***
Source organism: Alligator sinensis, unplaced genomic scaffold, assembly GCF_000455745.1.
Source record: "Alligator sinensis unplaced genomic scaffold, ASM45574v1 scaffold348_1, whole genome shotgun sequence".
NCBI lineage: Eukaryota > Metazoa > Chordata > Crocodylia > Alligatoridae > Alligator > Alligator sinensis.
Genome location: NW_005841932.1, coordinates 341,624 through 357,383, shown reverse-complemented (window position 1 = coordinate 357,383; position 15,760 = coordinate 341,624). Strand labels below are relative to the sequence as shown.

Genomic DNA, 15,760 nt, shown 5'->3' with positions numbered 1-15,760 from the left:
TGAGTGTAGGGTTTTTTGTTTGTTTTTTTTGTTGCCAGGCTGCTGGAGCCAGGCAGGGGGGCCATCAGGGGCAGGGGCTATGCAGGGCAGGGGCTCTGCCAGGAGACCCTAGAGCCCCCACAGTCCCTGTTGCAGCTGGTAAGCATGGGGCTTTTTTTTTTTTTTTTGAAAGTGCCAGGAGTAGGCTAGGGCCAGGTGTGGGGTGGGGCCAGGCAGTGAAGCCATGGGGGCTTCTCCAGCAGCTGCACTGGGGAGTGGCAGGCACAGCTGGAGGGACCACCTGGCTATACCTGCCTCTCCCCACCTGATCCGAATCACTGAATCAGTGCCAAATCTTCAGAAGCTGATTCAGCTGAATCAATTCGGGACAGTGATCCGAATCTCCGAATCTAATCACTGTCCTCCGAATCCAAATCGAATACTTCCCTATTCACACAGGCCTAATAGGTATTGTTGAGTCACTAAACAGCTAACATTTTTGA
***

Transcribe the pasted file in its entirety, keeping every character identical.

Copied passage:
Source organism: Alligator sinensis, unplaced genomic scaffold, assembly GCF_000455745.1.
Source record: "Alligator sinensis unplaced genomic scaffold, ASM45574v1 scaffold348_1, whole genome shotgun sequence".
NCBI lineage: Eukaryota > Metazoa > Chordata > Crocodylia > Alligatoridae > Alligator > Alligator sinensis.
Genome location: NW_005841932.1, coordinates 341,624 through 357,383, shown reverse-complemented (window position 1 = coordinate 357,383; position 15,760 = coordinate 341,624). Strand labels below are relative to the sequence as shown.

Genomic DNA, 15,760 nt, shown 5'->3' with positions numbered 1-15,760 from the left:
TGAGTGTAGGGTTTTTTGTTTGTTTTTTTTGTTGCCAGGCTGCTGGAGCCAGGCAGGGGGGCCATCAGGGGCAGGGGCTATGCAGGGCAGGGGCTCTGCCAGGAGACCCTAGAGCCCCCACAGTCCCTGTTGCAGCTGGTAAGCATGGGGCTTTTTTTTTTTTTTTTGAAAGTGCCAGGAGTAGGCTAGGGCCAGGTGTGGGGTGGGGCCAGGCAGTGAAGCCATGGGGGCTTCTCCAGCAGCTGCACTGGGGAGTGGCAGGCACAGCTGGAGGGACCACCTGGCTATACCTGCCTCTCCCCACCTGATCCGAATCACTGAATCAGTGCCAAATCTTCAGAAGCTGATTCAGCTGAATCAATTCGGGACAGTGATCCGAATCTCCGAATCTAATCACTGTCCTCCGAATCCAAATCGAATACTTCCCTATTCACACAGGCCTAATAGGTATTGTTGAGTCACTAAACAGCTAACATTTTTGA